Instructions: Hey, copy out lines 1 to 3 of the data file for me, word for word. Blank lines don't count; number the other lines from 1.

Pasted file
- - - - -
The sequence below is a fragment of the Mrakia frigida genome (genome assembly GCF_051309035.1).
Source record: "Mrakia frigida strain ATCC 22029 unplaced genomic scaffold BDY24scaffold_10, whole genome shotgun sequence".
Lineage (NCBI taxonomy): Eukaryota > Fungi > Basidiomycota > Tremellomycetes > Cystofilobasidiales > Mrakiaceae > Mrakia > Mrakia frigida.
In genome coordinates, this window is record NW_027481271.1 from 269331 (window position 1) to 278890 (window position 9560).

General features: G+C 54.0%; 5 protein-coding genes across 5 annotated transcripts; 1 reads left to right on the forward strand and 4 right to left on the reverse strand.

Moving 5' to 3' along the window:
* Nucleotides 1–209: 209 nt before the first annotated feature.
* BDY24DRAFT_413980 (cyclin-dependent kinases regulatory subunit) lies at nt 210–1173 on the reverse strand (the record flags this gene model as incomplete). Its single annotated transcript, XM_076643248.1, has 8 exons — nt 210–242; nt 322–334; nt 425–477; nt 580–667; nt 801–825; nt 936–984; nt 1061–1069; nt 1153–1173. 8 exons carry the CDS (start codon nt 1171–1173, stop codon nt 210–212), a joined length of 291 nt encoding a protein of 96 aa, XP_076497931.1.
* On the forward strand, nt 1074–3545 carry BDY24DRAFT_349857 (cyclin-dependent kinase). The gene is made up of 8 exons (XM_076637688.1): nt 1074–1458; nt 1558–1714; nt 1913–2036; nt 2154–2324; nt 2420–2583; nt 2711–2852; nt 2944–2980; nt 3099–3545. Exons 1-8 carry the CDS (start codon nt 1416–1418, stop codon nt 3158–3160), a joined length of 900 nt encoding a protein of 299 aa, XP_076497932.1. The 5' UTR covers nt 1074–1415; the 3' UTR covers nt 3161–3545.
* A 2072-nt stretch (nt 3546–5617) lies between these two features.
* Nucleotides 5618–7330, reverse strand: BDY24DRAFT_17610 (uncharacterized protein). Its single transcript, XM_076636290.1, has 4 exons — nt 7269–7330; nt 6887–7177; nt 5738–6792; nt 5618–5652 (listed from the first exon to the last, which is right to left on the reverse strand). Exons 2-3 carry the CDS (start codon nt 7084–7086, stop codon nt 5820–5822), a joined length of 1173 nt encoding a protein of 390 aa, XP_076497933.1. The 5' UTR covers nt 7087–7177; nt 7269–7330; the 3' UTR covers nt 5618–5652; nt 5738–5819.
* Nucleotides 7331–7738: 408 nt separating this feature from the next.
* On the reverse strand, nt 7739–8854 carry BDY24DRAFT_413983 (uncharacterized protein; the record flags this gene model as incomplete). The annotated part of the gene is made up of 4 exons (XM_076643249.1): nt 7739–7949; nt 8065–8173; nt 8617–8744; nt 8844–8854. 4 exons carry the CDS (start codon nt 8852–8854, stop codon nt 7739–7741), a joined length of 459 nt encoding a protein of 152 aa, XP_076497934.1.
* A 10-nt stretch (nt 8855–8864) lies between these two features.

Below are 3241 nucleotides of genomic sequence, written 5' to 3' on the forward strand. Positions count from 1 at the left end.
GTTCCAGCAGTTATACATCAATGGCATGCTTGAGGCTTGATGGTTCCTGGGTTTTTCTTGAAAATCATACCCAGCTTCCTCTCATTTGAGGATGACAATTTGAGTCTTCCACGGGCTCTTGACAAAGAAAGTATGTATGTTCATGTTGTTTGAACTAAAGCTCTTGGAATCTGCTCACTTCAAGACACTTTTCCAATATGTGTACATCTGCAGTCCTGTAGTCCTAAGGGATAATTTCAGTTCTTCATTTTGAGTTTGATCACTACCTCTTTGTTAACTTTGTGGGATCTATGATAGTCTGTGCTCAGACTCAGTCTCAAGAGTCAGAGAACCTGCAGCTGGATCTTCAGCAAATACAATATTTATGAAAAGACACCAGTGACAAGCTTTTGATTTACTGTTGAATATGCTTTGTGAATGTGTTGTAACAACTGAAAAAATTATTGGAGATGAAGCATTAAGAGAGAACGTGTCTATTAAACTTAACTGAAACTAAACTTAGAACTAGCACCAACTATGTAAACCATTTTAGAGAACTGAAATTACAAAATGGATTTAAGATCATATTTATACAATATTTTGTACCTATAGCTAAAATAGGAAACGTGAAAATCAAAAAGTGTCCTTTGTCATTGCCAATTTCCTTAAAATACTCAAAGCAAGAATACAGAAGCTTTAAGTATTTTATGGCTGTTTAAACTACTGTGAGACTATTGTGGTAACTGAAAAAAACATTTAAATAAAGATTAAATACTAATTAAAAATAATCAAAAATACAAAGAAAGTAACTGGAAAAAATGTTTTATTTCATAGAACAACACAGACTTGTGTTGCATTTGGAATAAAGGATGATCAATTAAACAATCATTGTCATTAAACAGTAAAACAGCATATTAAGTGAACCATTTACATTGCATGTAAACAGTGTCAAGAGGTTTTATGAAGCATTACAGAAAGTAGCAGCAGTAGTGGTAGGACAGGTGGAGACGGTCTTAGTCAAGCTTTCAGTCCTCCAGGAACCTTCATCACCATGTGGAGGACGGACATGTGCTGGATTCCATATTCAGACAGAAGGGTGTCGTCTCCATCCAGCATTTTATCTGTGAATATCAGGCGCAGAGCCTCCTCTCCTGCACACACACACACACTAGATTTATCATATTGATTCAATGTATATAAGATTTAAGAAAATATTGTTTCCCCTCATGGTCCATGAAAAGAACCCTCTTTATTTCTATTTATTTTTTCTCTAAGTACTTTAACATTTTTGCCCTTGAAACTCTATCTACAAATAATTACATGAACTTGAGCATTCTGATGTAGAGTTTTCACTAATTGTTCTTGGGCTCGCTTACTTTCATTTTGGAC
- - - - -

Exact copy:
The sequence below is a fragment of the Mrakia frigida genome (genome assembly GCF_051309035.1).
Source record: "Mrakia frigida strain ATCC 22029 unplaced genomic scaffold BDY24scaffold_10, whole genome shotgun sequence".
Lineage (NCBI taxonomy): Eukaryota > Fungi > Basidiomycota > Tremellomycetes > Cystofilobasidiales > Mrakiaceae > Mrakia > Mrakia frigida.